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All About the Third Grade Reading Guarantee

Background

Ohio’s Third Grade Reading Guarantee says that starting with students entering third grade in 2013-14, schools cannot promote to fourth grade students who score below a certain level on the state reading test. That level is slightly below the actual passing score on the state reading test, the Ohio Achievement Assessment.

Exceptions apply to students who are learning English and in special education programs and to students who have been behind in reading in past years, have been held back before and have received extra help. Students can also be promoted if they pass a state-approved alternate reading test, i.e., a different test from the OAA.

For the 2012-13 school year, a gentler version of the third grade reading guarantee is in effect.

In 2012-13, schools can still promote students who don’t pass the third grade reading test if the principal and student’s reading teacher agree that the student is prepared academically for fourth grade. They can also promote students who don’t pass the third grade reading test if the school provides extra help with reading in fourth grade.

Ohio’s third grade reading guarantee was part of a package of education policy backed by Gov. John Kasich and approved by state lawmakers in spring 2012 as part of Senate Bill 316.

In addition to requiring students who don’t score high enough on the state reading test to be held back, the third grade reading guarantee also comes with a host of new requirements for testing students’ reading abilities starting in kindergarten and ensuring struggling readings have teachers who are able to help them get up to speed.

Background

The idea behind the third-grade reading requirement is that it’s important for students to read by third grade in order to master other subjects. Plus, the requirement is intended to focus schools’ and parents’ attention on third-grade reading.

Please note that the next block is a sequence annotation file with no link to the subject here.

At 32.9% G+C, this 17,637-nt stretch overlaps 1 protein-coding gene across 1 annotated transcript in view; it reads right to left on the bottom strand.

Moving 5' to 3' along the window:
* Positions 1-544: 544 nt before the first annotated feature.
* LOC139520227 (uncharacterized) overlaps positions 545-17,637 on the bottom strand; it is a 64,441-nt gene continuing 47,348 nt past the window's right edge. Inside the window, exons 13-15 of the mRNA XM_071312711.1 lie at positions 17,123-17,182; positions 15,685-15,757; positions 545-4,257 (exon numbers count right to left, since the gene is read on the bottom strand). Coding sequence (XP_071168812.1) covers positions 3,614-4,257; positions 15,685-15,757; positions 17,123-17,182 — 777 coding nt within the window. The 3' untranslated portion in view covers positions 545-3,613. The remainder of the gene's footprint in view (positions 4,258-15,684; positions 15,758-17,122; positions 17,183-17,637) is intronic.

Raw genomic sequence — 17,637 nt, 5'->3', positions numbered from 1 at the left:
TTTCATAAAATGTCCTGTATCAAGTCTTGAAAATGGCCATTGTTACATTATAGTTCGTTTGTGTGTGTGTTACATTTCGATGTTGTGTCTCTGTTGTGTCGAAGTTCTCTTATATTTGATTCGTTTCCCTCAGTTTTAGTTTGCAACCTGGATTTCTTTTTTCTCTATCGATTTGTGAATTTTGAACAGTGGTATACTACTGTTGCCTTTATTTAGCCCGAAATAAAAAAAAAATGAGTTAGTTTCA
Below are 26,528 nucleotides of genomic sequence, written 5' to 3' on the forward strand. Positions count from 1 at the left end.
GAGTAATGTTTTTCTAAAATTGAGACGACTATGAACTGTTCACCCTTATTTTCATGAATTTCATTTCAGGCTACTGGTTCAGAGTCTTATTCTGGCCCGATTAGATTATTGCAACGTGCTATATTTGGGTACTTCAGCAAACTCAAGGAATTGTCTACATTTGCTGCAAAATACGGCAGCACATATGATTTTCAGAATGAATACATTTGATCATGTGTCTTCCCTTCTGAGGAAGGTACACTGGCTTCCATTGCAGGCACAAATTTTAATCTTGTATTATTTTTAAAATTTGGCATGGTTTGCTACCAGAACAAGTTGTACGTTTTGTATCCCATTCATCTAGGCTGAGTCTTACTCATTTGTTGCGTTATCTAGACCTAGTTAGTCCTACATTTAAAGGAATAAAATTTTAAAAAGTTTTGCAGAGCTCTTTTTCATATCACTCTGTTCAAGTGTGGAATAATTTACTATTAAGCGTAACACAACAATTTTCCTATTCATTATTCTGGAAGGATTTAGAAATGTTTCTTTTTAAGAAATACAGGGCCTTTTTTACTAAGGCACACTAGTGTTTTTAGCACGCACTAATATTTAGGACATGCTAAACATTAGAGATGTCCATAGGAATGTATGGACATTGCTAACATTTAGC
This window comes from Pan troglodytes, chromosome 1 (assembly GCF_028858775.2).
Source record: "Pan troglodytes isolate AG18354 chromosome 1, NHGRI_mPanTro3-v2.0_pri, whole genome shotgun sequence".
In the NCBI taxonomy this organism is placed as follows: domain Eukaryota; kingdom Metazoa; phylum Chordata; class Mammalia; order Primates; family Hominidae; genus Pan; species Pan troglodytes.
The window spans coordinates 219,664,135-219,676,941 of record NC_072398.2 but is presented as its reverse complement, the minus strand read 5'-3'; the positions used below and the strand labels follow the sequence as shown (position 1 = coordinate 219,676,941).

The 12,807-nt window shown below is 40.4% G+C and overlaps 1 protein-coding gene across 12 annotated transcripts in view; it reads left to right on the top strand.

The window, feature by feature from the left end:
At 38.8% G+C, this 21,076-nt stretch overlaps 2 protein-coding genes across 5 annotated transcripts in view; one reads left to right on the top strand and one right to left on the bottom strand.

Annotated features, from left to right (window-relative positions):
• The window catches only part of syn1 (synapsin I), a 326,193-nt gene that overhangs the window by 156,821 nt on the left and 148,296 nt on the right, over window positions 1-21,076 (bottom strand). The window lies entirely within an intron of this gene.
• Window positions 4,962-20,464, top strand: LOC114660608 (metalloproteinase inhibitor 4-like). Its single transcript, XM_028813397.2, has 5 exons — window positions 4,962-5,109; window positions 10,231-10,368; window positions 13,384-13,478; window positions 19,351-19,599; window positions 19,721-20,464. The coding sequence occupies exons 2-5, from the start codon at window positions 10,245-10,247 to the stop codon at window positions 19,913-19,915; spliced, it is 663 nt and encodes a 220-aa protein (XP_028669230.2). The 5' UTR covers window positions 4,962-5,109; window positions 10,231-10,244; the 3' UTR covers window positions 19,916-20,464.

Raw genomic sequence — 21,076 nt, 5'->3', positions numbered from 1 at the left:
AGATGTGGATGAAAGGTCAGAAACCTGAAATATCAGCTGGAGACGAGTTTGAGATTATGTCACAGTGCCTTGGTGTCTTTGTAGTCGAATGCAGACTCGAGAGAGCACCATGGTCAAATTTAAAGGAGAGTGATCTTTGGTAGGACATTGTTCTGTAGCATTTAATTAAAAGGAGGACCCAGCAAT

It’s a policy that comes into favor periodically, a researcher told the Harvard Education Letter:

“It follows a seven– or eight-year cycle,” says retention researcher Lorrie Shepard, a professor at the University of Colorado at Boulder. “Right now, politicians are seeing retention as the remedy. Once they feel the negative side effects, they’ll back off.”

Ohio is one of several states, including Arizona, Colorado, Indiana, Oklahoma and Tennessee, that recently approved or are introducing — or reintroducing — the idea now, according to the Wall Street Journal. Other states, including Florida, have had a similar requirements in place for about a decade.

But in many states, loopholes allow children who fail the reading test to be promoted anyway. In Indiana, students who fail the reading test can still technically advance to fourth grade; they just have to stay enrolled in third grade reading instruction and re-take the third grade reading test. In Tennessee, students can advance if they get tutoring over the summer. Texas recently scrapped its third-grade reading requirement, but had allowed students who failed the reading test to advance if school officials and their parents thought they could succeed in fourth grade. Most did.

Ohio attempted to put a reading requirement for fourth graders in place in 1997, under the Voinovich administration. The Fordham Institute says it was supposed to take effect in the 2001-02 school year, but was watered down in the face of opposition from “everyone from parents’ groups to teacher unions.”

Not a Magic Fix

According to the non-partisan Education Commission of the States, holding a student back isn’t the magic fix for improving reading education. The states and school districts that have seen the most success in requiring students to pass a reading test to advance to the next grade level generally pair that requirement with close monitoring of small class sizes and intensive, personalized help.

The commission says that retention policies may generate “a sense of urgency for improving early reading proficiency, similar improvements in student achievement might well be achieved through identification and intervention — without the need for retention.”

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